This short assignment documented the design thinking process, from selecting a design problem to research, solution & testing. We were to select a product or service with commonly reported poor performance or user experience. For this assignment, I outlined my research findings, initial ideas, refined design solution, and prototype testing. I follow with the inherent challenges from the selected solution.
Research: I brainstormed my own ideas for products & services, and explored online forums, articles, & blog posts for broader results. I narrowed down five choices commonly reported:
- Cheese graters – hard to clean, can injury hand, & always left with “cheese nub”
- OBGYN appointments – psychologically & physically uncomfortable, unappealing environment, & uncomfortable gown
- Women’s apparel sizing – no standardization
- Computer keyboards – non-intuitive layout & hard to clean
- Department of Motor Vehicles – poor service, long wait, & unappealing environment
Selected Problem: The Department of Motor Vehicles.
I identified all the common complaints & identified the user. Part of the challenge with this problem is that almost everyone in the US is a “user.” The user is heterogeneous and consists of everyone over 16 yrs old who needs a state id or license.
Initial Ideas: My first concept was based on my own ideas on the ideal DMV experience – basically a beautiful environment with amazing service, punctual user-centered appointment programs and hassle-free online component.
Refining the Problem: The first solution was completely self-centered. The DMV serves many people with many different ideas of an ideal experience. I shared my concept with a friend and her reaction highlighted the need for further ideation. She didn’t like my ideal DMV at all, which highlighted the need to think about serving a broad user base.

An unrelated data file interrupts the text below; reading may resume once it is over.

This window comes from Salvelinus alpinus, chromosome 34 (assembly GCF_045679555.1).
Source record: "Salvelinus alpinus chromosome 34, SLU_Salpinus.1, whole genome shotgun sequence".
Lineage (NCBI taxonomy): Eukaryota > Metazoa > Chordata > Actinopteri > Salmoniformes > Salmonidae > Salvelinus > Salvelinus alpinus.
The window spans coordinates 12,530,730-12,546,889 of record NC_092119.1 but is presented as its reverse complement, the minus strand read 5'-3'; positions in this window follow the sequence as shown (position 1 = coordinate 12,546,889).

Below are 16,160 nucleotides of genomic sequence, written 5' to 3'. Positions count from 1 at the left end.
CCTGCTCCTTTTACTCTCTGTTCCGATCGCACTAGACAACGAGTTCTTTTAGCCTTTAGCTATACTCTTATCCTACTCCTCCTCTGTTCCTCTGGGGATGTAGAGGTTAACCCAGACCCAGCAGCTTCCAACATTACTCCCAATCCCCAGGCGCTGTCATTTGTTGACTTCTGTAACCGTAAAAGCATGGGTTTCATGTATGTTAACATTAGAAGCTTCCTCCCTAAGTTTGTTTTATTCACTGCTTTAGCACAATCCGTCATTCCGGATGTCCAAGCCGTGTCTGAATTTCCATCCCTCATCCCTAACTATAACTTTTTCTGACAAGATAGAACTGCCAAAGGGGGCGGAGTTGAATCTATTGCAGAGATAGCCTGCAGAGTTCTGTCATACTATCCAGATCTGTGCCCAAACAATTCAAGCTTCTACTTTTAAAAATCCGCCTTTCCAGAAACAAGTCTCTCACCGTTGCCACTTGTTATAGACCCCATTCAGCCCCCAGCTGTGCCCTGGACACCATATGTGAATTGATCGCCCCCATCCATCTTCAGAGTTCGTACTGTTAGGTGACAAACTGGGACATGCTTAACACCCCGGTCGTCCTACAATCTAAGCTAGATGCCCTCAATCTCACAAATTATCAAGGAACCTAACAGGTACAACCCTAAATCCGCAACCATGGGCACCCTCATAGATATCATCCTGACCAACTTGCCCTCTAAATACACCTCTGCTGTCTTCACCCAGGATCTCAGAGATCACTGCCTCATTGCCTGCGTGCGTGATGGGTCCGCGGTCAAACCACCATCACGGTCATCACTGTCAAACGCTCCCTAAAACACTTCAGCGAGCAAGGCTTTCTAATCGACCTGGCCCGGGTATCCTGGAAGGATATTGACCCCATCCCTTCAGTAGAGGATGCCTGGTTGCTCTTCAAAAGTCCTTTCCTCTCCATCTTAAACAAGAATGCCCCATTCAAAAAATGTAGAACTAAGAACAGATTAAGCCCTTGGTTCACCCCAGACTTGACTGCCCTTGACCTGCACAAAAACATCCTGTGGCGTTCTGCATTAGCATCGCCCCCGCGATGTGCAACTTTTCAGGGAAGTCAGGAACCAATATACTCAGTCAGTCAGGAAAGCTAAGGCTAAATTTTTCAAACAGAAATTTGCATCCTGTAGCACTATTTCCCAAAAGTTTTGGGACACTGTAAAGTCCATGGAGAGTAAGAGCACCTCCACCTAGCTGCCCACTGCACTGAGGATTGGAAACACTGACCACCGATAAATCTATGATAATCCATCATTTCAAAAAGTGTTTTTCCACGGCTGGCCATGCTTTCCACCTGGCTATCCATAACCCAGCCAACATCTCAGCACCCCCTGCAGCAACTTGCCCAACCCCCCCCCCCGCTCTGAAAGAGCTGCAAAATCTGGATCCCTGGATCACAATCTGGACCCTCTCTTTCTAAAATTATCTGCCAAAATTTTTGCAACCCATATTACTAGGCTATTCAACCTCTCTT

I conducted interviews with friends, family, and coworkers and felt like I got a more holistic view of the user’s needs.
Design Solution: Based on all the feedback, I envision a DMV that is first an attractive and community-oriented space. The building is “cradle-to-cradle,” meaning the building and landscape are the highest level of an environmentally friendly space. The prevalence of glass, open floor plan and green space will feel more like a park than a government building.
The service is user-centered: you can bring your own ID photo, most services are available online, and inspection appointments are timed & monitored by an app.
To minimize frustration from wait time, there will be a Starbucks, or other similar food & beverage cafe area. The green space will promote calm feelings and opportunity for pleasant outdoor “waiting areas.”
Prototype Testing: This posed a challenge for modelling, but I created a makeshift building, cars, & green space to simulate the traffic flow and accessibility.
Challenges: Despite what I consider to be a great solution, there is still the issue of heterogeneous user needs. I polled a small sample, so my solution is inevitably biased by the input I received. It is nearly impossible to serve everyone’s needs. However, I feel that the proposed design solution is a significant improvement over the current system.